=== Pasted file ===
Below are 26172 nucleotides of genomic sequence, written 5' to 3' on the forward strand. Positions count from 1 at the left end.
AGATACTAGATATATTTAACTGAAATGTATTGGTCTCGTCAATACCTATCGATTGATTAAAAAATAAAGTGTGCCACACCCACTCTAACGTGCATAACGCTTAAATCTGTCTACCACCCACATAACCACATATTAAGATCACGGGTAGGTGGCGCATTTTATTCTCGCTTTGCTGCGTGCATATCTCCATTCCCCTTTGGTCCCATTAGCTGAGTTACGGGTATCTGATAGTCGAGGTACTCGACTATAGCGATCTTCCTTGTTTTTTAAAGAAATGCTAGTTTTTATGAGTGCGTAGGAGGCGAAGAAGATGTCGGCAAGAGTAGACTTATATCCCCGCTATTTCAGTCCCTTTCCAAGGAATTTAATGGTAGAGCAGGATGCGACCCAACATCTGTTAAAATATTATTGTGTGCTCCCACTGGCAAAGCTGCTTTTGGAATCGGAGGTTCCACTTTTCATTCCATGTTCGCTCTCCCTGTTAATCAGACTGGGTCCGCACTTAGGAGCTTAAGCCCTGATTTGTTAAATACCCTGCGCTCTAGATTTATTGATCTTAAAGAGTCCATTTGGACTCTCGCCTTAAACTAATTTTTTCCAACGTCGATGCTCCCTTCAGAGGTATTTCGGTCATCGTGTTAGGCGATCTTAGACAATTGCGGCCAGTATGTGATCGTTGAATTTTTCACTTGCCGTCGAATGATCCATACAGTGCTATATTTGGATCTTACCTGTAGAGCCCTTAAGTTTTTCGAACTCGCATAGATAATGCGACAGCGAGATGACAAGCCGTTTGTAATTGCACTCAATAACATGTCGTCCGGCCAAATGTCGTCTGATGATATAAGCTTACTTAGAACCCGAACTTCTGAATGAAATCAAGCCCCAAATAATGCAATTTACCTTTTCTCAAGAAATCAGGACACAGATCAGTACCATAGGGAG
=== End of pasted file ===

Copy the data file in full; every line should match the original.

Below are 26172 nucleotides of genomic sequence, written 5' to 3' on the forward strand. Positions count from 1 at the left end.
AGATACTAGATATATTTAACTGAAATGTATTGGTCTCGTCAATACCTATCGATTGATTAAAAAATAAAGTGTGCCACACCCACTCTAACGTGCATAACGCTTAAATCTGTCTACCACCCACATAACCACATATTAAGATCACGGGTAGGTGGCGCATTTTATTCTCGCTTTGCTGCGTGCATATCTCCATTCCCCTTTGGTCCCATTAGCTGAGTTACGGGTATCTGATAGTCGAGGTACTCGACTATAGCGATCTTCCTTGTTTTTTAAAGAAATGCTAGTTTTTATGAGTGCGTAGGAGGCGAAGAAGATGTCGGCAAGAGTAGACTTATATCCCCGCTATTTCAGTCCCTTTCCAAGGAATTTAATGGTAGAGCAGGATGCGACCCAACATCTGTTAAAATATTATTGTGTGCTCCCACTGGCAAAGCTGCTTTTGGAATCGGAGGTTCCACTTTTCATTCCATGTTCGCTCTCCCTGTTAATCAGACTGGGTCCGCACTTAGGAGCTTAAGCCCTGATTTGTTAAATACCCTGCGCTCTAGATTTATTGATCTTAAAGAGTCCATTTGGACTCTCGCCTTAAACTAATTTTTTCCAACGTCGATGCTCCCTTCAGAGGTATTTCGGTCATCGTGTTAGGCGATCTTAGACAATTGCGGCCAGTATGTGATCGTTGAATTTTTCACTTGCCGTCGAATGATCCATACAGTGCTATATTTGGATCTTACCTGTAGAGCCCTTAAGTTTTTCGAACTCGCATAGATAATGCGACAGCGAGATGACAAGCCGTTTGTAATTGCACTCAATAACATGTCGTCCGGCCAAATGTCGTCTGATGATATAAGCTTACTTAGAACCCGAACTTCTGAATGAAATCAAGCCCCAAATAATGCAATTTACCTTTTCTCAAGAAATCAGGACACAGATCAGTACCATAGGGAG